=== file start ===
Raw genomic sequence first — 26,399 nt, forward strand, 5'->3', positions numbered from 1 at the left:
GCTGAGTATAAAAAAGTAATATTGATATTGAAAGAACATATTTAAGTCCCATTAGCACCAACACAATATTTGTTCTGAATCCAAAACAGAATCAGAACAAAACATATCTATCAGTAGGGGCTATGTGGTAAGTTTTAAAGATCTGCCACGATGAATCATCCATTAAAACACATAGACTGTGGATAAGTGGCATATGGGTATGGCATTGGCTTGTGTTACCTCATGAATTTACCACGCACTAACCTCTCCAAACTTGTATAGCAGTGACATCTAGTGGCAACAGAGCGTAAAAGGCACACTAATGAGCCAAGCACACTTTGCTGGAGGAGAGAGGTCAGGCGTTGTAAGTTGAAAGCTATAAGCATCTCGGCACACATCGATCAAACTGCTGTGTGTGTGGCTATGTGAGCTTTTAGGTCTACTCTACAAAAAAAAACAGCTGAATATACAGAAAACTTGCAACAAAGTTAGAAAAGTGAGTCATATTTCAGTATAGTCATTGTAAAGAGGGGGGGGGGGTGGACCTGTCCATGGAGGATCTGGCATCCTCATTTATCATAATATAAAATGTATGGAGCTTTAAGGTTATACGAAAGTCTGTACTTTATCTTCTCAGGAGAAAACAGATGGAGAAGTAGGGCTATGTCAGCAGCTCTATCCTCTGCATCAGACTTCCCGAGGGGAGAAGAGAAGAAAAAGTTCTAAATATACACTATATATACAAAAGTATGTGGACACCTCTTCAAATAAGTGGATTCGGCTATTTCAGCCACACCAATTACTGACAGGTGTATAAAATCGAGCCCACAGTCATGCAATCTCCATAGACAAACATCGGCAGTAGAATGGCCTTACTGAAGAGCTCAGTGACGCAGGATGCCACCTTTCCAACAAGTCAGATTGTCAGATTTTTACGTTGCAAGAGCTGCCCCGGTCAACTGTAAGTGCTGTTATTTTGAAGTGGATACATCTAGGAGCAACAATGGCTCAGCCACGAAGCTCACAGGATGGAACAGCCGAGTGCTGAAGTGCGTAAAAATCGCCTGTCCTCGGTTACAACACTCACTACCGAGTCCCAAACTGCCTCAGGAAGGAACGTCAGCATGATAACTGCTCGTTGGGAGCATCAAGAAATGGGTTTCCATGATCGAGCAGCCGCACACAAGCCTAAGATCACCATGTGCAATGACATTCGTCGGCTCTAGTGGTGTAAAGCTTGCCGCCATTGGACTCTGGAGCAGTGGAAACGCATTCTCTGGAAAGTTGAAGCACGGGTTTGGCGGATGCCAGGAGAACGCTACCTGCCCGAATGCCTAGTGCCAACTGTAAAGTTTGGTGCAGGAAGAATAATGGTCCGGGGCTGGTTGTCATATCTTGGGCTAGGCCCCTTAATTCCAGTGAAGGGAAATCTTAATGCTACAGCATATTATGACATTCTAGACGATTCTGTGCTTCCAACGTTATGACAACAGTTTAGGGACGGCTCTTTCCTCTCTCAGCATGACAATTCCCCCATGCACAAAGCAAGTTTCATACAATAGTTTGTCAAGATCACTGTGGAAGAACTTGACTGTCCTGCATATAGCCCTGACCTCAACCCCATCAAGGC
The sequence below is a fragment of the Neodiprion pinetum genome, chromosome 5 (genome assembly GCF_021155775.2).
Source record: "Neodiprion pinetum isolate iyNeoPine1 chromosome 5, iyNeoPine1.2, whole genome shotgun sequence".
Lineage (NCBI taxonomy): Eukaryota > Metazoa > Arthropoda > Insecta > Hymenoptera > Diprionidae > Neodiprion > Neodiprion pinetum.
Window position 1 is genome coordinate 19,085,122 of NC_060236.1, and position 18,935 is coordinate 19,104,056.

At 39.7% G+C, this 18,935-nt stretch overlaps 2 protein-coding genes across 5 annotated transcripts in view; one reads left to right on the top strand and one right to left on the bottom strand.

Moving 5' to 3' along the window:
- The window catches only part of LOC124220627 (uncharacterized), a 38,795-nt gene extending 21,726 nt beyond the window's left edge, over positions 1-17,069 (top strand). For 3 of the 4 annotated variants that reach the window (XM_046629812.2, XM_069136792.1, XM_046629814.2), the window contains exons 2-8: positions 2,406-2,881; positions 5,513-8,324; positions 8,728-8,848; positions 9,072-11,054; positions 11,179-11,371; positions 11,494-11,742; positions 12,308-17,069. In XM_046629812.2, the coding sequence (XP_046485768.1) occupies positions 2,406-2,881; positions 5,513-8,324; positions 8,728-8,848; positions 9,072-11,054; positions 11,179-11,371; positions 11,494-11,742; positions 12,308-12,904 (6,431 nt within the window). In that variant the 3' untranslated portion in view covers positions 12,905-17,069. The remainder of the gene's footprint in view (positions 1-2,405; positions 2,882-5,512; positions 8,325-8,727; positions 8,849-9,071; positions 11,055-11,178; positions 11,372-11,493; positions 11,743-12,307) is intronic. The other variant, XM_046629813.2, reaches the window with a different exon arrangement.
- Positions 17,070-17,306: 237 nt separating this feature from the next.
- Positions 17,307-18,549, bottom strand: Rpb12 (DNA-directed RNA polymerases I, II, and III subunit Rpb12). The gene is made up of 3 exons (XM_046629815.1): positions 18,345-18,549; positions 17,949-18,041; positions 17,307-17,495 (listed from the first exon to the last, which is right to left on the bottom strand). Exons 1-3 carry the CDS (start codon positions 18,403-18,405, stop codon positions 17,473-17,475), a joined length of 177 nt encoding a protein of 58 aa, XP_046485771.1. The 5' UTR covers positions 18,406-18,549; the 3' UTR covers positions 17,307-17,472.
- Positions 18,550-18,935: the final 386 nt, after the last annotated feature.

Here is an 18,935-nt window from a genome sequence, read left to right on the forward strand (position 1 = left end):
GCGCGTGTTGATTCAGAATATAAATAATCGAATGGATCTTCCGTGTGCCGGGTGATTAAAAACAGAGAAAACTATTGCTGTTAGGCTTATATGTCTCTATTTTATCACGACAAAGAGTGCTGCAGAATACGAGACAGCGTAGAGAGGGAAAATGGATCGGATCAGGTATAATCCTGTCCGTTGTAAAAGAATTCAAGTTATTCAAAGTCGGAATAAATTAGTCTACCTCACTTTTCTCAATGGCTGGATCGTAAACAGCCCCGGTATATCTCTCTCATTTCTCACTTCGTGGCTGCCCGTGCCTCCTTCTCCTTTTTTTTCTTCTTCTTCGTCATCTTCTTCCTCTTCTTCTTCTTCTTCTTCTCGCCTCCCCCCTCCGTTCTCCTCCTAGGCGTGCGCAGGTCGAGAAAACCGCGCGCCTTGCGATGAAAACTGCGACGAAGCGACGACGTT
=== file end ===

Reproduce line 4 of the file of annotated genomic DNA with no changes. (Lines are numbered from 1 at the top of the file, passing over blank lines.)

Source record: "Neodiprion pinetum isolate iyNeoPine1 chromosome 5, iyNeoPine1.2, whole genome shotgun sequence".